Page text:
With the recent release of the Netflix true crime documentary, “The Tinder Swindler,” public attention to a unique form of financial fraud is growing, as is the number of lawsuits filed against the film’s subject, Simon Leviev.

The documentary chronicles the experiences of three innocent victims of the so-called “Tinder Swindler.” [1] These women each met Leviev over online dating platforms, and as their individual relationships grew, each woman faced widespread deception, collectively costing them millions of dollars. [2] In fact, not even Leviev’s name was genuine – although Simon Leviev is currently the perpetrator’s legal name, he was born Shimon Hayut, and only changed his name in an effort to prop up his fraudulent schemes by posing as the son of a powerful diamond tycoon. [1]

Leviev’s schemes operated in an established pattern, wherein each victim provided the financial means necessary to support Leviev’s lavish lifestyle, thus allowing him to attract new victims. Leviev posed as the son of the mega-rich diamond tycoon, Lev Leviev, on Tinder, setting the bait for his unsuspecting victims. Once he matched with a potential victim, Leviev’s deception began. First, Leviev flaunted his supposed wealth by inviting victims for trips on private planes, to expensive clubs, and to five star hotels across the globe. [4]

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Early this month, the United States Department of Justice (DOJ) announced the indictment of five defendants, each of whom have been charged in connection with an $8.4 million “boiler room” and money laundering scheme. [1] In addition to the DOJ’s criminal indictment of the group, the Securities and Exchange Commission also filed a civil case seeking injunctions and civil penalties. [2]

“Boiler room” operations are fraudulent schemes in which high-pressure, coercive sales tactics are used to induce clients into purchasing stocks or other investments. [3] Often, these operations consist of groups of salespeople working from offices in foreign countries who cold-call clients in an attempt to defraud them. [3] The salespeople involved in boiler room schemes are rarely licensed brokers, and the stocks they purport to sell may not exist at all. [3]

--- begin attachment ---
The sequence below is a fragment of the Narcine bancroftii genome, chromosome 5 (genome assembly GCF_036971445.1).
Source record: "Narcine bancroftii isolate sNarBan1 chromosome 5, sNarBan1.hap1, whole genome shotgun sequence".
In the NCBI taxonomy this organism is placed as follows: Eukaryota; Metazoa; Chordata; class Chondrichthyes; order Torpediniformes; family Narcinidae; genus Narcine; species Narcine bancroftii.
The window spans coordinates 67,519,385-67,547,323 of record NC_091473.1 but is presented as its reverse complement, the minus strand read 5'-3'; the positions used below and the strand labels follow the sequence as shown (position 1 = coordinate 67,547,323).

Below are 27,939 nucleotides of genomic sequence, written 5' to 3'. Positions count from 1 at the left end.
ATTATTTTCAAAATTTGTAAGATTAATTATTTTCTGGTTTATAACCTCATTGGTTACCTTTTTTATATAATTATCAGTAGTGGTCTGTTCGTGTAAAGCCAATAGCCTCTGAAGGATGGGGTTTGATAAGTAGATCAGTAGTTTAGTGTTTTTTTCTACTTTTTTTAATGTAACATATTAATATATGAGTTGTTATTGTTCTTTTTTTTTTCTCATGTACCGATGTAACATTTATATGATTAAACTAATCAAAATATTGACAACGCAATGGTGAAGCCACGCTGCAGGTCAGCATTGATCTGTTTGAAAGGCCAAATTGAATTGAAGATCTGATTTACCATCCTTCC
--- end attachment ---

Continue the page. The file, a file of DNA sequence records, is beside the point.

In the instant case, the DOJ alleges that the defendants conspired to commit securities fraud when they engaged in a boiler room scheme involving fake investment firms and shell companies used to mislead investors. [1] The alleged scheme operated from approximately June 2019 until August 2021, and defrauded English-speaking investors across the globe of more than $8 million. [4]

Electric automaker, Tesla, and its CEO, Elon Musk, made headlines once again this week in connection with a 2018 Twitter post. The tweet in question, posted by Elon Musk, read simply: “Am considering taking Tesla private at $420. Funding secured.”[1]

At the time the tweet was posted in 2018, the SEC swiftly charged both Tesla and Musk with securities fraud, over which the parties eventually settled. [1] Now more than three years later, the public has learned of a new subpoena from the SEC relating to the tweet, though the subpoena’s impact and strategic aim are still to be seen.

As evidenced by this series of events, Tesla and the SEC share a turbulent, history. Following the 2018 “funding secured” tweet, the SEC alleged that Musk violated Section 10(b) of the Securities Exchange Act of 1934 along with rule 10b-5.[2] These allegations were based upon the SEC’s contention that the tweet constituted a materially false and misleading statement because despite Musk’s confident tone, he had neither discussed nor confirmed the terms of such a deal with any potential funding source. [2]

The SEC is attempting to broaden the scope of liability under federal insider trading laws, and it just secured its first incremental victory along the way.

The win comes as a newly formulated legal theory offered by the SEC survived a motion to dismiss in SEC v. Panuwat, a case proceeding in the U.S. District Court for the Northern District of California.[1] The SEC’s legal theory states that the practice of “shadow trading” constitutes a violation of federal securities law, namely Section 10(b) of the Exchange Act and Rule 10b-5.[1]

“Shadow trading” occurs when a person with a connection to one publicly held company uses material, nonpublic information (MNPI) they have gained from their connection with that company to inform their trading decisions in a separate publicly held company. Typically, this separate company is economically connected in some way to the company for which the person possesses MNPI. [2]

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When it comes to insider trading, corporate executives are often the first offenders that come to mind. Recently, however, public attention has shifted toward the investing activity of members of Congress as potential instances of illegal insider trading.